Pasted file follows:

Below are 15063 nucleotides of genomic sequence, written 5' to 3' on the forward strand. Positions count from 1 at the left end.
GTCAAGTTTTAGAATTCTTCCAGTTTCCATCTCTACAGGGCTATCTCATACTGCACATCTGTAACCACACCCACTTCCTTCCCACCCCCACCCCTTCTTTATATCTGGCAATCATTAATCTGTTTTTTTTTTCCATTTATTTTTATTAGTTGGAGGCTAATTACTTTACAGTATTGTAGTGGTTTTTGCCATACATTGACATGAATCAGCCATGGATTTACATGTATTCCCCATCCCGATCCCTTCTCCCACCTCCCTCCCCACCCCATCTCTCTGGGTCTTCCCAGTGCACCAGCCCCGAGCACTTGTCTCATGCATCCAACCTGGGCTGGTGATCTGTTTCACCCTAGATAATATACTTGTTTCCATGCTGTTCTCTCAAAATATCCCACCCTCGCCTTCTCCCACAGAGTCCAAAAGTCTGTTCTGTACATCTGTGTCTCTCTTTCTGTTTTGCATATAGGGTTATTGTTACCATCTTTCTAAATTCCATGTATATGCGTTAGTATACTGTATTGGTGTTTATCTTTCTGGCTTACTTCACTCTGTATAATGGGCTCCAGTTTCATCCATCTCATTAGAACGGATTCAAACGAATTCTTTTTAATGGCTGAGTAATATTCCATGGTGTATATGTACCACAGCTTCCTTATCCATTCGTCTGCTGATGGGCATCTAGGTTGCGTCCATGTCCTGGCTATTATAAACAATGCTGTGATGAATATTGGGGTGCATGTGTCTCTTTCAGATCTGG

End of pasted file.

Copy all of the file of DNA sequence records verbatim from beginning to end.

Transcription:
Below are 15063 nucleotides of genomic sequence, written 5' to 3' on the forward strand. Positions count from 1 at the left end.
GTCAAGTTTTAGAATTCTTCCAGTTTCCATCTCTACAGGGCTATCTCATACTGCACATCTGTAACCACACCCACTTCCTTCCCACCCCCACCCCTTCTTTATATCTGGCAATCATTAATCTGTTTTTTTTTTCCATTTATTTTTATTAGTTGGAGGCTAATTACTTTACAGTATTGTAGTGGTTTTTGCCATACATTGACATGAATCAGCCATGGATTTACATGTATTCCCCATCCCGATCCCTTCTCCCACCTCCCTCCCCACCCCATCTCTCTGGGTCTTCCCAGTGCACCAGCCCCGAGCACTTGTCTCATGCATCCAACCTGGGCTGGTGATCTGTTTCACCCTAGATAATATACTTGTTTCCATGCTGTTCTCTCAAAATATCCCACCCTCGCCTTCTCCCACAGAGTCCAAAAGTCTGTTCTGTACATCTGTGTCTCTCTTTCTGTTTTGCATATAGGGTTATTGTTACCATCTTTCTAAATTCCATGTATATGCGTTAGTATACTGTATTGGTGTTTATCTTTCTGGCTTACTTCACTCTGTATAATGGGCTCCAGTTTCATCCATCTCATTAGAACGGATTCAAACGAATTCTTTTTAATGGCTGAGTAATATTCCATGGTGTATATGTACCACAGCTTCCTTATCCATTCGTCTGCTGATGGGCATCTAGGTTGCGTCCATGTCCTGGCTATTATAAACAATGCTGTGATGAATATTGGGGTGCATGTGTCTCTTTCAGATCTGG